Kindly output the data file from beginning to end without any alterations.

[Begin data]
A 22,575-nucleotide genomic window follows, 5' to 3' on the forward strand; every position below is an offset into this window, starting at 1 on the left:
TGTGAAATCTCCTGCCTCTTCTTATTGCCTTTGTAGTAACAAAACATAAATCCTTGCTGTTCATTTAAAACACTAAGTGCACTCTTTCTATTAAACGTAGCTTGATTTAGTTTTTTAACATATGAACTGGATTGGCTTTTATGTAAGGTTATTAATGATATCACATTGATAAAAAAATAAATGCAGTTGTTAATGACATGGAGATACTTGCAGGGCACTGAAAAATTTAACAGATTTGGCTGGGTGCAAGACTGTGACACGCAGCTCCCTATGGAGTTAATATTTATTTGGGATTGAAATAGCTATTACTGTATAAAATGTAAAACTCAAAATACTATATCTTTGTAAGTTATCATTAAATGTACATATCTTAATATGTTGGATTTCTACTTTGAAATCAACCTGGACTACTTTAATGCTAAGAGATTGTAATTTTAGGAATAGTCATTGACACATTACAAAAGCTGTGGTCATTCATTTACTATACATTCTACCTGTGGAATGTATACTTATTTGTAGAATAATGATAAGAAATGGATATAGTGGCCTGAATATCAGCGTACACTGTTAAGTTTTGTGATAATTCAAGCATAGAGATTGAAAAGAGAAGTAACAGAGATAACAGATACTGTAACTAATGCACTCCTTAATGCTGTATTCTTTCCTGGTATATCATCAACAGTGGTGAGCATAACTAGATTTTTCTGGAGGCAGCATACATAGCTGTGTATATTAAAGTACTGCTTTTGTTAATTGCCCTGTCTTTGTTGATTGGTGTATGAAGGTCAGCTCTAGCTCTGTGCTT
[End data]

A 22,575-nucleotide genomic window follows, 5' to 3' on the forward strand; every position below is an offset into this window, starting at 1 on the left:
TGTGAAATCTCCTGCCTCTTCTTATTGCCTTTGTAGTAACAAAACATAAATCCTTGCTGTTCATTTAAAACACTAAGTGCACTCTTTCTATTAAACGTAGCTTGATTTAGTTTTTTAACATATGAACTGGATTGGCTTTTATGTAAGGTTATTAATGATATCACATTGATAAAAAAATAAATGCAGTTGTTAATGACATGGAGATACTTGCAGGGCACTGAAAAATTTAACAGATTTGGCTGGGTGCAAGACTGTGACACGCAGCTCCCTATGGAGTTAATATTTATTTGGGATTGAAATAGCTATTACTGTATAAAATGTAAAACTCAAAATACTATATCTTTGTAAGTTATCATTAAATGTACATATCTTAATATGTTGGATTTCTACTTTGAAATCAACCTGGACTACTTTAATGCTAAGAGATTGTAATTTTAGGAATAGTCATTGACACATTACAAAAGCTGTGGTCATTCATTTACTATACATTCTACCTGTGGAATGTATACTTATTTGTAGAATAATGATAAGAAATGGATATAGTGGCCTGAATATCAGCGTACACTGTTAAGTTTTGTGATAATTCAAGCATAGAGATTGAAAAGAGAAGTAACAGAGATAACAGATACTGTAACTAATGCACTCCTTAATGCTGTATTCTTTCCTGGTATATCATCAACAGTGGTGAGCATAACTAGATTTTTCTGGAGGCAGCATACATAGCTGTGTATATTAAAGTACTGCTTTTGTTAATTGCCCTGTCTTTGTTGATTGGTGTATGAAGGTCAGCTCTAGCTCTGTGCTT